United States District Court, N.D. New York
KLAPROTH LAW PLLC BRENDAN J. KLAPROTH, ESQ. Attorneys for
LAW FIRM JOSEPH J. RANNI, ESQ. Attorneys for Plaintiffs.
BERGSTEIN & ULRICH, LLP STEPHEN BERGSTEIN, ESQ. Attorneys
WALLENS GOLD & MINEAUX LLP EARL T. REDDING, ESQ. MATTHEW
J. KELLY, ESQ. Attorneys for Defendants.
MEMORANDUM-DECISION AND ORDER
Frederick J. Scullin, Jr. Senior United States District
before the Court are the parties' proposed findings of
fact and conclusions of law with regard to Plaintiff
Legg's disparate impact claim pursuant to the Pregnancy
Discrimination Act ("PDA"). See Dkt. Nos.
Legg was a corrections officer at the Ulster County Jail and,
on May 11, 2009, she filed this lawsuit along with three
other corrections officers, pursuant to Title VII of the
Civil Rights Act of 1964 ("Title VII"), New York
State Human Rights Law ("NYSHRL"), and 42 U.S.C.
§ 1983. Among various other claims, Plaintiff Legg
asserted claims of pregnancy discrimination against all
Defendants under the PDA and state law. The basis for her
claim was that Defendants denied her request for light-duty
assignments during her pregnancy, and she was consequently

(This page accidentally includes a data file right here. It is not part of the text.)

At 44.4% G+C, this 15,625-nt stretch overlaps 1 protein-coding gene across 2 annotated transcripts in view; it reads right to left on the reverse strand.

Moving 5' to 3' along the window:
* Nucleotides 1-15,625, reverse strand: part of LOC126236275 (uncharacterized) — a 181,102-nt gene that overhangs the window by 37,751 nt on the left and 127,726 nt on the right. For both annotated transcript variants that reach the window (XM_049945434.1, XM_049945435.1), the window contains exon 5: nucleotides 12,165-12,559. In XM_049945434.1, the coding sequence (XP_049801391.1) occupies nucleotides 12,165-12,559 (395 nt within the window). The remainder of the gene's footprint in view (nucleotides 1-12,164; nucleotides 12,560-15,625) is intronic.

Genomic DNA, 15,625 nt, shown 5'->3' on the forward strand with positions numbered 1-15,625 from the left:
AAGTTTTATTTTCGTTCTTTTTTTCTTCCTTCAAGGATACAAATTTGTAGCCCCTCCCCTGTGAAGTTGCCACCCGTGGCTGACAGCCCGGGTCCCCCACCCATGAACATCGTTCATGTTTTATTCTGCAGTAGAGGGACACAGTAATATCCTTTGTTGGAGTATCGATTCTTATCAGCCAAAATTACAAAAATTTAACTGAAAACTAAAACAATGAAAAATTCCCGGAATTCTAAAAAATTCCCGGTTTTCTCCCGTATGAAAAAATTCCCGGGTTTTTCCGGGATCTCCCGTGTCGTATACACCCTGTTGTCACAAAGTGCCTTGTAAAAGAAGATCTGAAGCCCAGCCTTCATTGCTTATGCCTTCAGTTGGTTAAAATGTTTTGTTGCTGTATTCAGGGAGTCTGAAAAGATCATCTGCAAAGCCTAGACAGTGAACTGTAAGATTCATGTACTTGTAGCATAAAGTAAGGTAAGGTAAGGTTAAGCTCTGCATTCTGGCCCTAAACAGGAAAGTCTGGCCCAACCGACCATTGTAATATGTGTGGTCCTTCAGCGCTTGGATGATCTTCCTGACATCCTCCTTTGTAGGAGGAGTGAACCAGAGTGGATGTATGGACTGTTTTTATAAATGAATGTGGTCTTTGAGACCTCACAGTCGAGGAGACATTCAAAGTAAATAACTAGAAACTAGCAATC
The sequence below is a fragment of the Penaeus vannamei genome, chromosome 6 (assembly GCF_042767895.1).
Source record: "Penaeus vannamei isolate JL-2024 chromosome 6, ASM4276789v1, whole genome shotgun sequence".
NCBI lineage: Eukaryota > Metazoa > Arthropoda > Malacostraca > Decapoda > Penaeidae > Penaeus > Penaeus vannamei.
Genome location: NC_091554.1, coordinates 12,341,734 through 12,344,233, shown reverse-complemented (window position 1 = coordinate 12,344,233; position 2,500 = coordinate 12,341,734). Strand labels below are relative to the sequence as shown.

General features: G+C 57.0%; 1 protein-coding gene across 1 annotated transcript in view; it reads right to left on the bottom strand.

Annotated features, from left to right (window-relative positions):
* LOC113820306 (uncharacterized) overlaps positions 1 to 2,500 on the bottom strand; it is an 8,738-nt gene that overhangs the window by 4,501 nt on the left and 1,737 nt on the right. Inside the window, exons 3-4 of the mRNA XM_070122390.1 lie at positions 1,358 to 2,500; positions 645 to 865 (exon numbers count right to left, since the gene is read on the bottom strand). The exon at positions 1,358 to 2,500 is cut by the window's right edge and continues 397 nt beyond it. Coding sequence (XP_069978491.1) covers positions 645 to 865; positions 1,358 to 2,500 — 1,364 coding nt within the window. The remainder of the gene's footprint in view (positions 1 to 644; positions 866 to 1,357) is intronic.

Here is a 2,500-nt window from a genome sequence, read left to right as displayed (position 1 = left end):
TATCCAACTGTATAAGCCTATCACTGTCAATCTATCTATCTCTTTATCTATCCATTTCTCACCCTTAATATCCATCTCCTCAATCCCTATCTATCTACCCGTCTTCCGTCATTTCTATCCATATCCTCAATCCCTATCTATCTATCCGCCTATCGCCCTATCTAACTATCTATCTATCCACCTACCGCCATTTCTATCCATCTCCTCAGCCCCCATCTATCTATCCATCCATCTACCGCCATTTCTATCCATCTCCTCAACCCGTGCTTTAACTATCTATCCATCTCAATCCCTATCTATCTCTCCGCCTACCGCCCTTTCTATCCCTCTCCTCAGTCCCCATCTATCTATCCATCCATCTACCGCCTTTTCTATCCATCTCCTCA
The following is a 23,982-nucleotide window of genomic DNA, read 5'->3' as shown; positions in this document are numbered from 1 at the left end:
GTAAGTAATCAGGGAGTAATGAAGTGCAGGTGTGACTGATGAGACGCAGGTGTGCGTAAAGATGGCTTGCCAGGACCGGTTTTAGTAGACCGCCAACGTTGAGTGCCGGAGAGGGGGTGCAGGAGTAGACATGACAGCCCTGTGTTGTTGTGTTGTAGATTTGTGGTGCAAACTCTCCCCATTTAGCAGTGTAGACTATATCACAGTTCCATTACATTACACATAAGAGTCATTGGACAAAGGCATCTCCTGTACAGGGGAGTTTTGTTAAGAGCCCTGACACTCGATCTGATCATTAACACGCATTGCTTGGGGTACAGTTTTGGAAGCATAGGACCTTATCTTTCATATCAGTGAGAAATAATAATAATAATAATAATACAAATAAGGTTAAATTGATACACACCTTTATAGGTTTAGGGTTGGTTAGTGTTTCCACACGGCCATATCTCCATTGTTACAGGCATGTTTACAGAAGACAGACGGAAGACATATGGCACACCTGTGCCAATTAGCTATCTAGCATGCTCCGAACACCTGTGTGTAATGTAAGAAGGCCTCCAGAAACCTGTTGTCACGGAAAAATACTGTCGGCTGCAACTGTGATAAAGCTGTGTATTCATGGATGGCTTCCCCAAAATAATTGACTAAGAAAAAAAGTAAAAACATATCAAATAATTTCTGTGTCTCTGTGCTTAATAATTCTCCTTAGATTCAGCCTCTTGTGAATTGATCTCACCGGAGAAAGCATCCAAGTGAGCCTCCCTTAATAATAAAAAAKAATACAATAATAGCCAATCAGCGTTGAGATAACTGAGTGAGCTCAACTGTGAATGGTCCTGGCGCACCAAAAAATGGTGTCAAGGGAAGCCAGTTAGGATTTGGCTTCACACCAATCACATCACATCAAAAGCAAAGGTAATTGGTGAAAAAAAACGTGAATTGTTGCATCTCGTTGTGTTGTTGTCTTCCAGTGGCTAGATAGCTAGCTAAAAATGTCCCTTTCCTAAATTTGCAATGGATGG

required to work directly with inmates.
January 7, 2011, Defendants filed a motion for summary
judgment arguing that Plaintiffs' claims failed for
various reasons. See Dkt. No. 29. In a
Memorandum-Decision and Order, the Court dismissed several of
Plaintiffs' claims. However, the Court determined that a
trial was necessary to adjudicate, among others, Plaintiff
Legg's PDA claim against Defendant County. See
generally Dkt. Nos. 55, 98.
Plaintiffs presented their case-in-chief, Defendants moved
for a directed verdict on all of Plaintiffs' claims,
including Plaintiff Legg's PDA claim. The Court granted
Defendants' motion as to Plaintiff Legg's PDA claim
after concluding that Defendants' light-duty policy was
applied neutrally to all employees and, thus, could not form
the basis for a PDA claim. See Dkt. No. 101; see